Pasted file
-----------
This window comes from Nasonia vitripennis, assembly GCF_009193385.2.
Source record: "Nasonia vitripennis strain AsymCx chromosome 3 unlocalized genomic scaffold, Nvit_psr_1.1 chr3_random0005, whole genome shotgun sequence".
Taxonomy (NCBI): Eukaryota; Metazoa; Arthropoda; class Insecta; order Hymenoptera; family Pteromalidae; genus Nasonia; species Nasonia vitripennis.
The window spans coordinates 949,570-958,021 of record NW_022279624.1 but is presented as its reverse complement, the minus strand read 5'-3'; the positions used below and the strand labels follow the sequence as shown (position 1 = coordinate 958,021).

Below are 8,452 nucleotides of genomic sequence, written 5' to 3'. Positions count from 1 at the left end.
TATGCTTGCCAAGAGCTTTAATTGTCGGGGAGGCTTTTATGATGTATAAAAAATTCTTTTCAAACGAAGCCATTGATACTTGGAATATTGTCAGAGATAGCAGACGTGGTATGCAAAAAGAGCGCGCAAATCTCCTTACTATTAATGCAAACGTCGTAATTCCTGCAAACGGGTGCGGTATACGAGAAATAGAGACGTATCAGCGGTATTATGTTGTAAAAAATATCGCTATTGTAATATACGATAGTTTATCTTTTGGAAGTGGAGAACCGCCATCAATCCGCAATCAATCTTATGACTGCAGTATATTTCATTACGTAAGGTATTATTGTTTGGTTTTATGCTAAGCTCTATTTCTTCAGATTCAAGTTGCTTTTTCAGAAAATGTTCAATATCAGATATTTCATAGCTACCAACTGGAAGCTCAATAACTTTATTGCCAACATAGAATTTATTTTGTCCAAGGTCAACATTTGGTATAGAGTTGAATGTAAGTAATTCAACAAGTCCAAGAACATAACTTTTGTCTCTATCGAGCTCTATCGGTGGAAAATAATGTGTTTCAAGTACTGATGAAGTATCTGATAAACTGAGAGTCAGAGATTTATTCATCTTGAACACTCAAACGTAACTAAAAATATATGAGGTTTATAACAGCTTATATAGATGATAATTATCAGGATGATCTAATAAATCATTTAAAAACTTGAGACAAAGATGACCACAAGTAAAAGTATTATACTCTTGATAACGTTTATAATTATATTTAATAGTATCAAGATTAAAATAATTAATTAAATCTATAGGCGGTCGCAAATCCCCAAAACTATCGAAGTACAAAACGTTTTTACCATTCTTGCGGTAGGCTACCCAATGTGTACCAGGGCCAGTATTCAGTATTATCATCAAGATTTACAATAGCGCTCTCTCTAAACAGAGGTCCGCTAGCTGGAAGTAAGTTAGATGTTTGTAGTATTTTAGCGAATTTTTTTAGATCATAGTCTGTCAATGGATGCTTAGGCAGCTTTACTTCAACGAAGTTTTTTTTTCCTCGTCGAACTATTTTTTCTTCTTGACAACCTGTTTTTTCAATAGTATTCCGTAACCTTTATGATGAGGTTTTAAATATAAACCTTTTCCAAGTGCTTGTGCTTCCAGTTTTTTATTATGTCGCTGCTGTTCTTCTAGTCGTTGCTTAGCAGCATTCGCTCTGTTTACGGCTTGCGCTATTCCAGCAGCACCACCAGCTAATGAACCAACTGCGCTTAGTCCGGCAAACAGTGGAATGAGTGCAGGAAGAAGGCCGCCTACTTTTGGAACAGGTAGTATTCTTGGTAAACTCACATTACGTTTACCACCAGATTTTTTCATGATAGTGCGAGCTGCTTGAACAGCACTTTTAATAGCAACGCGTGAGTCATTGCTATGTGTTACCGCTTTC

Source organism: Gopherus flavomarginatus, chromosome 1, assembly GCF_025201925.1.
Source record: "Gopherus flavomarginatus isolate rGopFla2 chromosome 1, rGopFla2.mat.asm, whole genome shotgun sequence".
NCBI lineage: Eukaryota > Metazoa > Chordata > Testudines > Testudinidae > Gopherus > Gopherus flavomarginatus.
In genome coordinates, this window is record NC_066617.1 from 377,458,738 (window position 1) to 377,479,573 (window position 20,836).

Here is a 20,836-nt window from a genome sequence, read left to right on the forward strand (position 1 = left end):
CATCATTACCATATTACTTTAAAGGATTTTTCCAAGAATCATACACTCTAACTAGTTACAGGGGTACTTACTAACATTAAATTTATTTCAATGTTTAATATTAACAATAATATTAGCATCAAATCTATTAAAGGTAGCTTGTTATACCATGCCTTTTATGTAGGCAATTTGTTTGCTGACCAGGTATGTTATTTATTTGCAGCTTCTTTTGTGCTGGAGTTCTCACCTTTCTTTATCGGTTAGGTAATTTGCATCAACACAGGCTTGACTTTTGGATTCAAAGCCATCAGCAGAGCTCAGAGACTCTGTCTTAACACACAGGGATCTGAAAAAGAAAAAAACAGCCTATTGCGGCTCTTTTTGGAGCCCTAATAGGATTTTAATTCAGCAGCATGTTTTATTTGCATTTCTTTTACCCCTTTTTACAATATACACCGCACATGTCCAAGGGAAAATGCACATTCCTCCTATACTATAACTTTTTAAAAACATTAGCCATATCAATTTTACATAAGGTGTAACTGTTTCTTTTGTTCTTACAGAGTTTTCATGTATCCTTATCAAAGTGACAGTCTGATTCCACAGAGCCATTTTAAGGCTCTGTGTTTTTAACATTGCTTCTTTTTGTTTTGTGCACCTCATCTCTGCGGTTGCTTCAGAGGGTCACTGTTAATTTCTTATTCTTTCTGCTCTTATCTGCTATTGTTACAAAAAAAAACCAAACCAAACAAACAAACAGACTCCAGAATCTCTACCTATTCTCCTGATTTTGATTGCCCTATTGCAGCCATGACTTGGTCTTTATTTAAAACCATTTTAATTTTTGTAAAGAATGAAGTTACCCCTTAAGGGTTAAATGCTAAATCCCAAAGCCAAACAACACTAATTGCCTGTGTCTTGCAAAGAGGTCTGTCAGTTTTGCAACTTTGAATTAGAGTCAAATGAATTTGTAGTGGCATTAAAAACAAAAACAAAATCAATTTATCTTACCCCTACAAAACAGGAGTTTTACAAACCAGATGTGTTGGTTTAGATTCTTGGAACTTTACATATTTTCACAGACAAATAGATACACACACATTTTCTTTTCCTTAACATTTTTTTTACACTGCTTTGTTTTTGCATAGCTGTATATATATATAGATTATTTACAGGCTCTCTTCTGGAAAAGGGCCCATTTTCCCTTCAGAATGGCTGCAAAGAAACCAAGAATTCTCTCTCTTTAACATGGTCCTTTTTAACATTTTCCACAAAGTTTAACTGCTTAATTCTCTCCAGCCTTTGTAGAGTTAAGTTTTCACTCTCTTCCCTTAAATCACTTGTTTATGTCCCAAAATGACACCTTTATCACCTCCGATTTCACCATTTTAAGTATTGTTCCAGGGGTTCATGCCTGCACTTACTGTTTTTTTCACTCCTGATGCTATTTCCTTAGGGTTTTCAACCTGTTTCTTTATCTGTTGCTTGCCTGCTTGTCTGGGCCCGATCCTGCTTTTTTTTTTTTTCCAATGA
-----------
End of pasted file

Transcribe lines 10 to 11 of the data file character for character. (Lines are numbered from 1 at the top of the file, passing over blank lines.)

In genome coordinates, this window is record NC_066617.1 from 377,458,738 (window position 1) to 377,479,573 (window position 20,836).

Here is a 20,836-nt window from a genome sequence, read left to right on the forward strand (position 1 = left end):